For example, given that the partial molar volumes in a water–methanol mixture of composition \(x\B = 0.307\) are \(V\A = 17.74\units{cm\(^3\) mol\(^{-1}\)}\) and \(V\B = 38.76\units{cm\(^3\) mol\(^{-1}\)}\), we calculate the volume of the water–methanol mixture described at the beginning of Sec. 9.2.1 as follows: \begin{equation} \begin{split} V & = (17.74\units{cm\(^3\) mol\(^{-1}\)})(5.53\mol) +(38.76\units{cm\(^3\) mol\(^{-1}\)})(2.45\mol) \cr & = 193.1\units{cm\(^3\)} \end{split} \tag{9.2.10} \end{equation}

We can differentiate Eq. 9.2.9 to obtain a general expression for \(\dif V\) under conditions of constant \(T\) and \(p\): \begin{equation} \dif V = V\A \dif n\A + V\B \dif n\B + n\A \dif V\A + n\B \dif V\B \tag{9.2.11} \end{equation} But this expression for \(\dif V\) is consistent with Eq. 9.2.8 only if the sum of the last two terms on the right is zero: \begin{gather} \s{ n\A \dif V\A + n\B \dif V\B = 0 } \tag{9.2.12} \cond{(binary mixture,} \nextcond{constant \(T\) and \(p\))} \end{gather} Equation 9.2.12 is the **Gibbs–Duhem equation** for a binary mixture, applied to partial molar volumes. (Section 9.2.4 will give a general version of this equation.) Dividing both sides of the equation by \(n\A+n\B\) gives the equivalent form \begin{gather} \s{ x\A \dif V\A + x\B \dif V\B = 0 } \tag{9.2.13} \cond{(binary mixture,} \nextcond{constant \(T\) and \(p\))} \end{gather}

Equation 9.2.12 shows that changes in the values of \(V\A\) and \(V\B\) are related when the composition changes at constant \(T\) and \(p\). If we rearrange the equation to the form \begin{gather} \s{ \dif V\A = -\frac{n\B}{n\A} \dif V\B } \tag{9.2.14} \cond{(binary mixture,} \nextcond{constant \(T\) and \(p\))} \end{gather} we see that a composition change that *increases *\(V\B\) (so that \(\dif V\B\) is positive) must make \(V\A\) *decrease*.

## 9.2.3 Evaluation of partial molar volumes in binary mixtures

The partial molar volumes \(V\A\) and \(V\B\) in a binary mixture can be evaluated by the **method of intercepts**. To use this method, we plot experimental values of the quantity \(V/n\) (where \(n\) is \(n\A+n\B\)) versus the mole fraction \(x\B\). \(V/n\) is called the *mean molar volume*.

**Figure 9.3** Mixtures of water (A) and methanol (B) at \(25\units{\(\degC\)}\) and \(1\br\) (based on data in George C. Benson and Osamu Kiyohara, *J. Solution Chem.*, **9**, 791–804, 1980).

(a) Mean molar volume as a function of \(x\B\). The dashed line is the tangent to the curve at \(x\B = 0.307\).

(b) Molar volume of mixing as a function of \(x\B\). The dashed line is the tangent to the curve at \(x\B = 0.307\).

(c) Partial molar volumes as functions of \(x\B\). The points at \(x\B = 0.307\) (open circles) are obtained from the intercepts of the dashed line in either (a) or (b).

See Fig. 9.3(a) for an example. In this figure, the tangent to the curve drawn at the point on the curve at the composition of interest (the composition used as an illustration in Sec. 9.2.1) intercepts the vertical line where \(x\B\) equals \(0\) at \(V/n = V\A = 17.7\units{cm\(^3\) mol\(^{-1}\)}\), and intercepts the vertical line where \(x\B\) equals \(1\) at \(V/n = V\B = 38.8\units{cm\(^3\) mol\(^{-1}\)}\).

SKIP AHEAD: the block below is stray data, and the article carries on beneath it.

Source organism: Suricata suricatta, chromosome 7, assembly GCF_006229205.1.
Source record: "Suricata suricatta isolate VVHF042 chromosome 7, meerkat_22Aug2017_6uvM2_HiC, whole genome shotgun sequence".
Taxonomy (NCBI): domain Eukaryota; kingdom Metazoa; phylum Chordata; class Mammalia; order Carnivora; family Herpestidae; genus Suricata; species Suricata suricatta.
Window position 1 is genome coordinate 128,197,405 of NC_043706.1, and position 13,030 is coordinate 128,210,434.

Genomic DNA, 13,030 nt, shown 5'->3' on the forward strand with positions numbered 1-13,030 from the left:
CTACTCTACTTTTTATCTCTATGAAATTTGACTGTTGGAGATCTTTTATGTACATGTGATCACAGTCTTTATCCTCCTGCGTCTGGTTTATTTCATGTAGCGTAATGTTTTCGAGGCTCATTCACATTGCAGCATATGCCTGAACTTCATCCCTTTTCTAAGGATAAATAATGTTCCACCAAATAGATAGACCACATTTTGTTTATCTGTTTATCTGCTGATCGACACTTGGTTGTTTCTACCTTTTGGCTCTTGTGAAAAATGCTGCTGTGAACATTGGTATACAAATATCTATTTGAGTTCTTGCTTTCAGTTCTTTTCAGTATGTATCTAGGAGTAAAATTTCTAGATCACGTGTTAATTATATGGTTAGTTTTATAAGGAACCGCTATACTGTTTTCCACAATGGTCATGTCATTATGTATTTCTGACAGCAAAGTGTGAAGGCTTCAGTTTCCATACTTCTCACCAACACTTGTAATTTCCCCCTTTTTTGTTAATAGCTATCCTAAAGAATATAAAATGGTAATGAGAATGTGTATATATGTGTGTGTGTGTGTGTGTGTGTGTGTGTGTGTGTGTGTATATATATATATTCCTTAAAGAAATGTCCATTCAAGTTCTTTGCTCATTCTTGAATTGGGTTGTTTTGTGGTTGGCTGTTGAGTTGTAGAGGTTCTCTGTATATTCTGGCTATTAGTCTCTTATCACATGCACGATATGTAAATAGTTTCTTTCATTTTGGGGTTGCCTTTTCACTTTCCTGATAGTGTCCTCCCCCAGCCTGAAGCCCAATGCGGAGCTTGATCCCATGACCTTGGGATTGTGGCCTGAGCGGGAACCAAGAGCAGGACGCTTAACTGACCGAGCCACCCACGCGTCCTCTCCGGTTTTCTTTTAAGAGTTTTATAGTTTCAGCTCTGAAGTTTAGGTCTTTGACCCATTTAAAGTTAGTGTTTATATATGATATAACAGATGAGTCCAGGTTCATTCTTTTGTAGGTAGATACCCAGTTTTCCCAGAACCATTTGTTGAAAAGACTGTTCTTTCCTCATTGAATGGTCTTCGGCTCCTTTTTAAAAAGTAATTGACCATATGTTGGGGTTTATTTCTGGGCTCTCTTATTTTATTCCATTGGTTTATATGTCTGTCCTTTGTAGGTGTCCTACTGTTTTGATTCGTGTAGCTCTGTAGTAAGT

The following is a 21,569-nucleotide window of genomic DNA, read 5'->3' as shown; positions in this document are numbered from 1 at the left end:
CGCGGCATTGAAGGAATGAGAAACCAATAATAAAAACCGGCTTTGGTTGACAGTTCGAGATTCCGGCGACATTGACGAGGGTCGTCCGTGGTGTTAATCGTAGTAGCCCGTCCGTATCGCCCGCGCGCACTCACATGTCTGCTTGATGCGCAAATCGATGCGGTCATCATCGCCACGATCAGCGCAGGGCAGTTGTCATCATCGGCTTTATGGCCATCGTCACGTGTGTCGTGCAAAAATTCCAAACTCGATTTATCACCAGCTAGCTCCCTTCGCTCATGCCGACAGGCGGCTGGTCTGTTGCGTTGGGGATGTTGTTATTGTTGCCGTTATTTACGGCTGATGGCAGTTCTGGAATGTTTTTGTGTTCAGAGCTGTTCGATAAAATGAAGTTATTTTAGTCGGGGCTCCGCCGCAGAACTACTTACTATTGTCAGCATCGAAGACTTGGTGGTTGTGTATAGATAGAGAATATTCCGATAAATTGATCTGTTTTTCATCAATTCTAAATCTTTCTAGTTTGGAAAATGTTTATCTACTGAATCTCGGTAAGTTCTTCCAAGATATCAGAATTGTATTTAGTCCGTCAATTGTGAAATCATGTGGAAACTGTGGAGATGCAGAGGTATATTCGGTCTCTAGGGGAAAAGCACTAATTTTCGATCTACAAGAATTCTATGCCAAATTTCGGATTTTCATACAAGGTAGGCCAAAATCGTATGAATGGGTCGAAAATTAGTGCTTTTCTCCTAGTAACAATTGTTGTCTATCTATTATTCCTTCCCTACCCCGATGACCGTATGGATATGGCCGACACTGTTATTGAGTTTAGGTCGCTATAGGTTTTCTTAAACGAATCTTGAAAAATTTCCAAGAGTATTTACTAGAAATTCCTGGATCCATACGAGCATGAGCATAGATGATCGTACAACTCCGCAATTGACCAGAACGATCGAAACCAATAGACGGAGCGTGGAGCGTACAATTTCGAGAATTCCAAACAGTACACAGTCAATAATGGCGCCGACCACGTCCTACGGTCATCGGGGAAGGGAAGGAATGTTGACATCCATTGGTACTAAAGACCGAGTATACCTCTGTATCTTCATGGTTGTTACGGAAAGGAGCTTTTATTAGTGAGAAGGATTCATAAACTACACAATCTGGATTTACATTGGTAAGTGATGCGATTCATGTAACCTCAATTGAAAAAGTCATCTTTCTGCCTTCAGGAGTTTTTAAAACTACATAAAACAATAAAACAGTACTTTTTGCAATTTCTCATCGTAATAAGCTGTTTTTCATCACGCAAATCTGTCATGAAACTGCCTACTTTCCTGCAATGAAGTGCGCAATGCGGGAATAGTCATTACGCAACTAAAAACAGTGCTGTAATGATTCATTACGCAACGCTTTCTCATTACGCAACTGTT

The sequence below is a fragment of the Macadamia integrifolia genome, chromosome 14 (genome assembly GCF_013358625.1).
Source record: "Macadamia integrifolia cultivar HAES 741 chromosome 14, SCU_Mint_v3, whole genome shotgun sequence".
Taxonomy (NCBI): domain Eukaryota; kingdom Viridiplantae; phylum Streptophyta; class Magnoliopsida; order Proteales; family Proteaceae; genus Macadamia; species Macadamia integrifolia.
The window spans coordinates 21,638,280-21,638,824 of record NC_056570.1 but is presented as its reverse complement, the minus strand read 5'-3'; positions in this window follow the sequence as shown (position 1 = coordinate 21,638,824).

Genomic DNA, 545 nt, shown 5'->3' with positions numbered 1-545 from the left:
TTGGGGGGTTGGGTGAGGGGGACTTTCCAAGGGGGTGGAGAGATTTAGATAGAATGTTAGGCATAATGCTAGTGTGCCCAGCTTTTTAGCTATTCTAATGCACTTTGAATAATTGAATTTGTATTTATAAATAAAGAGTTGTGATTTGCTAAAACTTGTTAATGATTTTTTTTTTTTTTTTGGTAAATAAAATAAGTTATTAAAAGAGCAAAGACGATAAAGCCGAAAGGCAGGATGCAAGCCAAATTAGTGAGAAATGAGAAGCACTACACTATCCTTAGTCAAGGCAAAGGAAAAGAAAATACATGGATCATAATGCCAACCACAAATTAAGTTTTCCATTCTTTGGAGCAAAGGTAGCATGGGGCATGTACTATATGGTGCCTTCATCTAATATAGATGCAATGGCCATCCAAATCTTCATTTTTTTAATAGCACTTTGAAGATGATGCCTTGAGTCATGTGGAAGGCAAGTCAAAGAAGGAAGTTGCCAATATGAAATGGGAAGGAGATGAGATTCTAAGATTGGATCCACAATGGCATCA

To derive this property of a tangent line for the plot of \(V/n\) versus \(x\B\), we use Eq. 9.2.9 to write \begin{equation} \begin{split} (V/n) & = \frac{ V\A n\A + V\B n\B}{n} = V\A x\A + V\B x\B \cr & =V\A(1-x\B) + V\B x\B = (V\B - V\A)x\B + V\A \end{split} \tag{9.2.15} \end{equation} When we differentiate this expression for \(V/n\) with respect to \(x\B\), keeping in mind that \(V\A\) and \(V\B\) are functions of \(x\B\), we obtain \begin{equation} \begin{split} \frac{\dif (V/n)}{\dx\B} & = \frac{\dif[(V\B - V\A)x\B + V\A]}{\dx\B}\cr & = V\B - V\A + \left( \frac{\dif V\B}{\dx\B} - \frac{\dif V\A}{\dx\B} \right)x\B + \frac{\dif V\A}{\dx\B} \cr & = V\B - V\A + \left(\frac{\dif V\A}{\dx\B}\right)(1-x\B) + \left(\frac{\dif V\B}{\dx\B}\right)x\B \cr & = V\B - V\A + \left(\frac{\dif V\A}{\dx\B}\right)x\A + \left(\frac{\dif V\B}{\dx\B}\right)x\B \end{split} \tag{9.2.16} \end{equation}

The differentials \(\dif V\A\) and \(\dif V\B\) are related to one another by the Gibbs–Duhem equation (Eq. 9.2.13): \(x\A\dif V\A + x\B\dif V\B = 0\). We divide both sides of this equation by \(\dx\B\) to obtain \begin{equation} \left(\frac{\dif V\A}{\dx\B}\right)x\A + \left(\frac{\dif V\B}{\dx\B}\right)x\B = 0 \tag{9.2.17} \end{equation} and substitute in Eq. 9.2.16 to obtain \begin{equation} \frac{\dif(V/n)}{\dx\B} = V\B - V\A \tag{9.2.18} \end{equation}

Let the partial molar volumes of the constituents of a binary mixture of arbitrary composition \(x'\B\) be \(V'\A\) and \(V'\B\). Equation 9.2.15 shows that the value of \(V/n\) at the point on the curve of \(V/n\) versus \(x\B\) where the composition is \(x'\B\) is \((V'\B-V'\A)x'\B+V'\A\). Equation 9.2.18 shows that the tangent to the curve at this point has a slope of \(V'\B - V'\A\). The equation of the line that passes through this point and has this slope, and thus is the tangent to the curve at this point, is \(y=(V'\B - V'\A)x\B + V'\A\), where \(y\) is the vertical ordinate on the plot of \((V/n)\) versus \(x\B\). The line has intercepts \(y{=}V'\A\) at \(x\B{=}0\) and \(y{=}V'\B\) at \(x\B{=}1\).